Big Fish on the Big Columbia River

August 12, 2016 (Updated August 16, 2016)

From 300 feet up, the 4-mile-wide maw of the Columbia River at Astoria is surreal and awe-inspiring. But down on the surface, the scenery gets even better for us anglers as my fishing partner, Trey Carskadon, hooks a salmon.

“Hey, hey, first fish of the day,” he yells.

Another longtime salmon fisherman, John Krauthoefer, slides the net under the 7-pound chinook, smiling as he says, “I think it’s barbecue time at the Carskadons’!”

Trey returns the smile and I also grin with admiration for the gleaming fish. The morning’s flooding tide has reached its peak.

We watch many other anglers develop mile-wide smiles too. The bite right in front of Astoria’s waterfront was most definitely on.

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No surprise! The 2016 forecast salmon run is pegged at nearly a million chinook across the Columbia River bar. The annual “Buoy 10” salmon fishery will be  strong for nearly two months and it draws anglers from across the planet.

Krauthoefer said there are a variety of baits and lures that anglers use to catch chinook.

He prefers 11-foot rods manufactured by St Croix Rods.  He uses 10 ounces of lead, a green attractant called “Fish Flash,” and 5-foot leaders to plug cut herring bait on barbless hooks — three cranks off the bottom — for a simple and effective method.

“I love the fish flash,” notes the longtime pro. “It’s such an easy pulling flasher that spins in the water without any drag to it. They’ve really become a staple in this lower river fishery too. It picks up the light and reflects off to the side, sends out a horizontal beam of light and attracts salmon.”

John also advises that if you decide to come here, don’t forget safety starting with life jackets — his are inflatable. “You don’t even know you’ve got them on and they’re inexpensive,” he says. “Also be sure you have a good GPS machine because you must know where you are and stay out of the shipping channel.”

Suddenly, my rod dances up and down twice and then stays down. I wrestle the rod from the holder and hold on for dear life as the line screams out of the bait casting reel.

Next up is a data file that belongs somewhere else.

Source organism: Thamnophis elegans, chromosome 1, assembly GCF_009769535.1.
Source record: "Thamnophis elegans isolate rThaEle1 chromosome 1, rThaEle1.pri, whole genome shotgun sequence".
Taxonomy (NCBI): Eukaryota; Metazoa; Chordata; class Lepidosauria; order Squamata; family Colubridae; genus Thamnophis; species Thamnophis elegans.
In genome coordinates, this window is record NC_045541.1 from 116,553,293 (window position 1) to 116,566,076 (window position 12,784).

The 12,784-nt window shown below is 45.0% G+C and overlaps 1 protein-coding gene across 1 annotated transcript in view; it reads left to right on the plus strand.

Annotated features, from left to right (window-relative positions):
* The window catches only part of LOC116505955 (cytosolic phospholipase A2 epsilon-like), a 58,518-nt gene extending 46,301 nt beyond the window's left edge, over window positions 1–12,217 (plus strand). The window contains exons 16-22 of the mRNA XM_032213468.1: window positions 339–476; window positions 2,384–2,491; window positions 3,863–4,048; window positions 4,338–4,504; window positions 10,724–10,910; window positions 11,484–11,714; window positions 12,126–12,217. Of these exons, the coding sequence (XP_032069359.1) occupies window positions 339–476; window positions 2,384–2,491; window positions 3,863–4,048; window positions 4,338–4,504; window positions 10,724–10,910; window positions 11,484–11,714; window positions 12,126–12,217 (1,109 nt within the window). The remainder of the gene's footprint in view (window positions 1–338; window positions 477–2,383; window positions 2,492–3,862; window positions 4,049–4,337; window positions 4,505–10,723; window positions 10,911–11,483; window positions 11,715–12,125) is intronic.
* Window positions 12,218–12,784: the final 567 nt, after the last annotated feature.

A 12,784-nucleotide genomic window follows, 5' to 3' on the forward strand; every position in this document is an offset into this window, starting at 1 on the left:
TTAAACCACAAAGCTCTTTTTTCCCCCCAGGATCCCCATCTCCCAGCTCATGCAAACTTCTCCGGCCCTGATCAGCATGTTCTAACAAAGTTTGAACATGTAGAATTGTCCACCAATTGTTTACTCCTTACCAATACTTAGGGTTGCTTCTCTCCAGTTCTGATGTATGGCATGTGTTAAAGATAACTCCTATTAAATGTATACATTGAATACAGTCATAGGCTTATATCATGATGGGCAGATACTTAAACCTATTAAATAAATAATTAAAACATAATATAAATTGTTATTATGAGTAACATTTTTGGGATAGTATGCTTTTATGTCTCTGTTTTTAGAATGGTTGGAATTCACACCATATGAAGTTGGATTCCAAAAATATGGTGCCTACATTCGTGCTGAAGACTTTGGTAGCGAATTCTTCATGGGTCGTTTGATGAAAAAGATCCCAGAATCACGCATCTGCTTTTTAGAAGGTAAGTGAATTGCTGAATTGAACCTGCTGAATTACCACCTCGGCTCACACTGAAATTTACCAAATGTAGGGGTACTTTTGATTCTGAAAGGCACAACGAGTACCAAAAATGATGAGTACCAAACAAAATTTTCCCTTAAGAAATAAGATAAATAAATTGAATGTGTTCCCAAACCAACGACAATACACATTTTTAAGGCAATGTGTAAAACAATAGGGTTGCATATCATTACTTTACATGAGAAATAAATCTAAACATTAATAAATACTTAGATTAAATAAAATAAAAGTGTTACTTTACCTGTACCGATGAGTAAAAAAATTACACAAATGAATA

“What have you got there, Grant?” asks a grinning John, knowing full well that the fish was a huge chinook salmon.

After a moment, we see the chrome-sided fish gleam under the surface, just 10 yards from the boat.

“Oh, isn’t that a beauty,” says Trey. “That’s a king — and it’s big.”

The fish runs and I reel in an unmatched experience full of heart-pounding action. After 15 minutes, John dips the large net under the salmon.

“That is a beautiful fish,” he says. “Isn’t that that something special? Just look at the way the sunlight hits the sides of that salmon.”

It is a gorgeous 25 lb. bright chinook, bound for the Columbia River’s upper stretches hundreds of miles from the estuary.

The big fish nearly wore me out too! “Oh baby, oh baby,” is all I can muster as I gaze with admiration at the gleaming salmon slab, adding, “The Columbia River and Buoy 10 — man, ya gotta love Oregon.”

Trey smiles, saying, “I’ve been coming down here since I was a kid and there’s more to do here than ever. Many visitors choose to visit the Astoria Column where you can really see the whole community in one 360-degree glance. You also have the have the wreck of the Peter Iredale and Fort Steven’s State Park, plus Fort Clatsop National Memorial and so many new and fabulous restaurants in town and the backdrop to all of it is this world class fishery.”

“There’s another fish,” yells John as his fishing rod throbs down, up and then down once more before it staying down. He quickly grabs it and holds on tight. The rod is nearly doubled over as the reel’s drag does its magic against the hard-charging chinook.

He tries to keep the fish close by the boat, never allowing slack line to develop from the fish’s erratic yet hard charging bursts, first directly at and then away from the boat.

After 15 minutes, Trey dips the large net under the salmon.

“That is a beautiful fish,” says John. “Isn’t that that something special!”

“Being outdoors is the real reward,” notes the longtime fisherman. He brushes his arm across the boat, pointing to the river with scores of bobbing boats and adds, “It’s the anticipation we all come for — the hunt, the choices we make to try and catch something elusive. And then the challenge, the fun really that comes with landing the fish. These are the good old days — there’s no doubt about it.”

The peak of the Buoy 10 salmon fishery is the third week in August, so get there soon.

(Note: Only fin-clipped chinook can be kept on Sundays and Mondays this year west of Tongue Point. Both the left-ventral and adipose fin-clips count.)

And it isn’t just the Columbia River either! Fall chinook salmon fishing is forecast to be better than ever along the Oregon Coast in estuaries like Nehalem Bay, Tillamook Bay, Siletz and Coos Bays. A new salmon fishing season will soon begin.

Read more about purchasing an Oregon fishing license and locating an Oregon fishing guide.

 

 

About The
Author

Grant McOmie
Grant McOmie is a Pacific Northwest broadcast journalist, teacher and author who writes and produces stories and special programs about the people, places, outdoor activities and environmental issues of the Pacific Northwest. A fifth generation Oregon native, Grant’s roots run deepest in the central Oregon region near Prineville and Redmond where his family continues to live.

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